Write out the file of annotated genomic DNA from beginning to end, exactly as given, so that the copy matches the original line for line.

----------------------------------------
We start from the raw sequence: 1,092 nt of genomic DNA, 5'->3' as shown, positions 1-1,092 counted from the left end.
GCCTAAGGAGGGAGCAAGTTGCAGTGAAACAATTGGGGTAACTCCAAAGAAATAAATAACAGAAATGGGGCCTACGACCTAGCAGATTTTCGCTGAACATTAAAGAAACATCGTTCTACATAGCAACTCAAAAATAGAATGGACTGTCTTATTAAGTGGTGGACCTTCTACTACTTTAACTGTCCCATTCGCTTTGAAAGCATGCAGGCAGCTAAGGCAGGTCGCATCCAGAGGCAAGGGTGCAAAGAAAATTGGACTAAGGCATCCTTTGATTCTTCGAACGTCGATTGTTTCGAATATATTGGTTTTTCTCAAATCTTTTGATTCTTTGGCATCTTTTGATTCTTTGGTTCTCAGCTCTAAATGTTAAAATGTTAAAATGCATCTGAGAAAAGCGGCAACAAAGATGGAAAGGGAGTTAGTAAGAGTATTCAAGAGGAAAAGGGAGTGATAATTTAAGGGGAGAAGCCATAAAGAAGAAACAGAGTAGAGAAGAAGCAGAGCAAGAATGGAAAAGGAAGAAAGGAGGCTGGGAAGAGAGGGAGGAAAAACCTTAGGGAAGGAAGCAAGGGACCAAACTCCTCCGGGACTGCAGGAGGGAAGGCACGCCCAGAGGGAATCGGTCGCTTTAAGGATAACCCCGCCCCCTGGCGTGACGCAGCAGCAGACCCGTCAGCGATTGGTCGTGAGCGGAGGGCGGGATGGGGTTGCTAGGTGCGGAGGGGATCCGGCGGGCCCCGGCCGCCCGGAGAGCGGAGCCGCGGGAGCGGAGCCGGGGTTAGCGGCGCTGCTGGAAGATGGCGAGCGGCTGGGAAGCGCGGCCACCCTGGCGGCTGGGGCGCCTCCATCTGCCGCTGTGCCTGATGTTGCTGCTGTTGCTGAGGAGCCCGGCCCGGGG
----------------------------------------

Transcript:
We start from the raw sequence: 1,092 nt of genomic DNA, 5'->3' as shown, positions 1-1,092 counted from the left end.
GCCTAAGGAGGGAGCAAGTTGCAGTGAAACAATTGGGGTAACTCCAAAGAAATAAATAACAGAAATGGGGCCTACGACCTAGCAGATTTTCGCTGAACATTAAAGAAACATCGTTCTACATAGCAACTCAAAAATAGAATGGACTGTCTTATTAAGTGGTGGACCTTCTACTACTTTAACTGTCCCATTCGCTTTGAAAGCATGCAGGCAGCTAAGGCAGGTCGCATCCAGAGGCAAGGGTGCAAAGAAAATTGGACTAAGGCATCCTTTGATTCTTCGAACGTCGATTGTTTCGAATATATTGGTTTTTCTCAAATCTTTTGATTCTTTGGCATCTTTTGATTCTTTGGTTCTCAGCTCTAAATGTTAAAATGTTAAAATGCATCTGAGAAAAGCGGCAACAAAGATGGAAAGGGAGTTAGTAAGAGTATTCAAGAGGAAAAGGGAGTGATAATTTAAGGGGAGAAGCCATAAAGAAGAAACAGAGTAGAGAAGAAGCAGAGCAAGAATGGAAAAGGAAGAAAGGAGGCTGGGAAGAGAGGGAGGAAAAACCTTAGGGAAGGAAGCAAGGGACCAAACTCCTCCGGGACTGCAGGAGGGAAGGCACGCCCAGAGGGAATCGGTCGCTTTAAGGATAACCCCGCCCCCTGGCGTGACGCAGCAGCAGACCCGTCAGCGATTGGTCGTGAGCGGAGGGCGGGATGGGGTTGCTAGGTGCGGAGGGGATCCGGCGGGCCCCGGCCGCCCGGAGAGCGGAGCCGCGGGAGCGGAGCCGGGGTTAGCGGCGCTGCTGGAAGATGGCGAGCGGCTGGGAAGCGCGGCCACCCTGGCGGCTGGGGCGCCTCCATCTGCCGCTGTGCCTGATGTTGCTGCTGTTGCTGAGGAGCCCGGCCCGGGG